Created as a way for African-Americans to celebrate their heritage and reflect on African cultural values, Kwanzaa has seven principles which celebrated for seven days from December 26 – 31. These principles are Umoja (unity), Kujichagulia (self-determination), Ujima (work and responsibility), Ujamaa (cooperative economics), Nia (purpose), Kuumba (creativity) and Imani (faith). Celebrated all over the world, Kwanza is coming to an end. But, there is still time to observe and benefit from this reflective holiday, even if you’re not an annual adherent.
- Participate in your local Kwanzaa celebration – Many cities have Kwanzaa celebrations. Many of these celebrations take place during the last days of Kwanzaa or on New Year’s Day. Google the cities around you to find a Kwanzaa celebration to join.
- Reach out to a few girlfriends and organize a “salon” to discuss and reflect on Kwanzaa principles. Kwanzaa was started in 1966 during the civil rights era. This was also when African countries were becoming independent from colonial rule and Marxism hadn’t been debunked by the fall of the Iron Curtain. Discuss how Kwanzaa principles can be put into practice in today’s context. Principles such as unity, self-determination and cooperative economics seem a lot more profound and take on a whole other meaning in the era of Trump. How do friends close to you think we can put such principles in place?
- Make do with the candles, time and food you have. Each year I vow to order a $77 Kinara and red, green and black candles way in advance of Kwanzaa. But, I never do. I also know from experience you just can’t run out to Target and buy a Kinara or black and green candles. (Red candles are usually easy to find.) You have to order these things from special sites or Amazon. Making wonderful African or soul food for 7 days can take time and money you may not have. Not to mention the special mat, unity cup or ears of corn for Kwanzaa ceremonies. Don’t feel like to have to skip out on Kwanzaa because you don’t have all the right accoutrement, time or food. Make do with what you have and celebrate how you can. Ok – I confess that this has been my approach, and I get a lot of Kwanzaa even though I’m far from a perfect observer.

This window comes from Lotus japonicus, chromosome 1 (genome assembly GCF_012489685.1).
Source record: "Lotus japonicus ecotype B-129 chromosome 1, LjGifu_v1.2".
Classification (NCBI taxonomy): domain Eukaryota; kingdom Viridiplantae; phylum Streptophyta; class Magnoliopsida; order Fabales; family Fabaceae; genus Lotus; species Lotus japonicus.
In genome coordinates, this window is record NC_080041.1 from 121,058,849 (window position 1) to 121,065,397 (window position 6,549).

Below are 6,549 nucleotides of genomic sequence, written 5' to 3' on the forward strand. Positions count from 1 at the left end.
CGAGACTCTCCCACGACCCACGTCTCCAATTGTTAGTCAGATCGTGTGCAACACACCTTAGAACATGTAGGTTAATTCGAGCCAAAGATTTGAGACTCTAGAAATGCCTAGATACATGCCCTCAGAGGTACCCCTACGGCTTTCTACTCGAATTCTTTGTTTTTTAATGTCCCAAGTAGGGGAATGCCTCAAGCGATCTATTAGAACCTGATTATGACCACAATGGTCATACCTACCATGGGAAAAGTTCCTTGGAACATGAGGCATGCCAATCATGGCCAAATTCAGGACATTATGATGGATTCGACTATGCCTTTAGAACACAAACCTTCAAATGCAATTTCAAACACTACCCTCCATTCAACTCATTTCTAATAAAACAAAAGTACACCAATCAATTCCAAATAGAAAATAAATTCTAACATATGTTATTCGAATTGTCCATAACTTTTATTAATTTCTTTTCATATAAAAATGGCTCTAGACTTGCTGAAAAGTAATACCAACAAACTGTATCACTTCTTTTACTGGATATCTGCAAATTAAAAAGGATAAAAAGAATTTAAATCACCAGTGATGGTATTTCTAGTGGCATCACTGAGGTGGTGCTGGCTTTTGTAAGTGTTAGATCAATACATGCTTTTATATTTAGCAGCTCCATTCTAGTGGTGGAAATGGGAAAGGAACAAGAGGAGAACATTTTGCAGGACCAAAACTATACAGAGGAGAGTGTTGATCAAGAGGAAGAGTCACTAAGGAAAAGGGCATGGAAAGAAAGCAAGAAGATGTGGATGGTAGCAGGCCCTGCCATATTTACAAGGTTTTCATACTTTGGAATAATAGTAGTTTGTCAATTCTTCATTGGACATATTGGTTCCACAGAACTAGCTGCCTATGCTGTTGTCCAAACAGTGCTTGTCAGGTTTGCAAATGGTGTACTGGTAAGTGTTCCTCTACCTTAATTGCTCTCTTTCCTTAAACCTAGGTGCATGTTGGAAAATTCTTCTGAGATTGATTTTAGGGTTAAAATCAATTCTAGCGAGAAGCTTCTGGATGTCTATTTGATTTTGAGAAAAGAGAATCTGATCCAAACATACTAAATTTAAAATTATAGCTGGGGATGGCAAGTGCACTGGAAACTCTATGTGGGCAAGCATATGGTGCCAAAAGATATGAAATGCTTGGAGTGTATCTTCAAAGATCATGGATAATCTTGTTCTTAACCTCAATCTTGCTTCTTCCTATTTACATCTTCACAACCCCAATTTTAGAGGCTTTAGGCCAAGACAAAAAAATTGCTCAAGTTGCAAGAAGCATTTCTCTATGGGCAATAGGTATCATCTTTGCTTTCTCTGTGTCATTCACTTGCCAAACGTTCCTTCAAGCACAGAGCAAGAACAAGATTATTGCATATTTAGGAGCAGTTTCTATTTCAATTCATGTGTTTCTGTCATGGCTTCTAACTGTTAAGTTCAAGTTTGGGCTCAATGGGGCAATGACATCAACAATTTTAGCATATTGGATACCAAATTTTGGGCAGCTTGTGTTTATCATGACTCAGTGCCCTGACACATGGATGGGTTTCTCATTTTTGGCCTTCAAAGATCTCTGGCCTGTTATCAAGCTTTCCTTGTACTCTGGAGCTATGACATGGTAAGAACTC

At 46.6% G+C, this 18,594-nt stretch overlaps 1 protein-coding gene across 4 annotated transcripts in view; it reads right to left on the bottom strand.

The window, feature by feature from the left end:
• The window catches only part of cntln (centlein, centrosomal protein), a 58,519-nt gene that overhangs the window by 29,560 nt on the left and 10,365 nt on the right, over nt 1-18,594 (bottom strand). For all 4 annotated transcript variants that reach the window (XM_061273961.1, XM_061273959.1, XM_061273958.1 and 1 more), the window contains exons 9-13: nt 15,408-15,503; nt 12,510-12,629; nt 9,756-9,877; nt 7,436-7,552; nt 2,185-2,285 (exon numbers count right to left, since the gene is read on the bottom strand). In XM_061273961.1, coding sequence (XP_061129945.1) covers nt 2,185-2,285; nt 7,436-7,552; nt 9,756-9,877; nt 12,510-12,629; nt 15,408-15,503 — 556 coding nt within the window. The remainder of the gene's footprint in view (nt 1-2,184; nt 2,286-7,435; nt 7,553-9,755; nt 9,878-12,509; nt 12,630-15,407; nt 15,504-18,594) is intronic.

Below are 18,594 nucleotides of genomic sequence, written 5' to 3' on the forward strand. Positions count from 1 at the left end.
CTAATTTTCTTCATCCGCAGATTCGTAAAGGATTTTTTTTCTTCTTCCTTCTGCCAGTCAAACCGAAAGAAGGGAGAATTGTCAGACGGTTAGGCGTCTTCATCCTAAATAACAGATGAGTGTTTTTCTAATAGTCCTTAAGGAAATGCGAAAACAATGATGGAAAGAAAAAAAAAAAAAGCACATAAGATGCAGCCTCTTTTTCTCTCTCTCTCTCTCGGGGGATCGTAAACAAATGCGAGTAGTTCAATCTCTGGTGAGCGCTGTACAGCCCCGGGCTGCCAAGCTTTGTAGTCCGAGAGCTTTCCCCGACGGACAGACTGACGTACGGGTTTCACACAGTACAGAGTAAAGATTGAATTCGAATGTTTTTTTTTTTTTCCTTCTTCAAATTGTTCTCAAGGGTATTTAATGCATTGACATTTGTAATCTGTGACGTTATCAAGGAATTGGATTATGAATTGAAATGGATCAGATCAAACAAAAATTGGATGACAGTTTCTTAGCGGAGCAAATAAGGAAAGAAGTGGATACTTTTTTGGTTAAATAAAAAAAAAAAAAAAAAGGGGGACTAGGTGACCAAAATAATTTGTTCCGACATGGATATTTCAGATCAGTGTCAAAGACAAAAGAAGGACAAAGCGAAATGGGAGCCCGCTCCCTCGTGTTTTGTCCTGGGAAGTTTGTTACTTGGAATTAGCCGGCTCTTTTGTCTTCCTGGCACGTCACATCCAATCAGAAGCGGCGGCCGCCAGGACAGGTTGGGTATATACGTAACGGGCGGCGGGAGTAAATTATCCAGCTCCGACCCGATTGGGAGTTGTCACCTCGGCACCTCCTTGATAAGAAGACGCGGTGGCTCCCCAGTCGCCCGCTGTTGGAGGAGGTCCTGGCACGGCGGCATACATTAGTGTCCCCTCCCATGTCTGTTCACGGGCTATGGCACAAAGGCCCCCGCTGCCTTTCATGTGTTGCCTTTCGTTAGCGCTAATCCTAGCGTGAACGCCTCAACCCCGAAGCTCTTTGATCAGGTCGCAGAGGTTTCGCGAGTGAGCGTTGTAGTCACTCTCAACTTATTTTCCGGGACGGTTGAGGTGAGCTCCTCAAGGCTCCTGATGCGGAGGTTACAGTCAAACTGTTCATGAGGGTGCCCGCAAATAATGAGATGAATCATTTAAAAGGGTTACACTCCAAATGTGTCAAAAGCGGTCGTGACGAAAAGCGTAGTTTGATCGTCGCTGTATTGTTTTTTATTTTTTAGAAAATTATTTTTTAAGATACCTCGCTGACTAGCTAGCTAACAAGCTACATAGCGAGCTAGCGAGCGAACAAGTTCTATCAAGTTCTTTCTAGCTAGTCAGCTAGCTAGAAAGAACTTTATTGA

- Take the principles of Kwanzaa to heart and put them into action on a daily basis, instead of viewing the observance as a seven-day event. Kwanzaa isn’t a religious or political event. But, for many it’s a life style. Start 2019 by taking the principles of Kwanzaa to heart and living them out on a daily basis. As one young Indianapolis woman explained: “It’s about knowing who you are and what your worth is. No matter what you do for a living, if you don’t have these principles, you will fall short.”
These are just a few of many ideas out there on how to celebrate Kwanzaa. SuzyKnew! hopes you don’t let the holiday slip by without reflecting on a principle or two and determining how you will put them into action.
Photo courtesy: Blogging Black Miami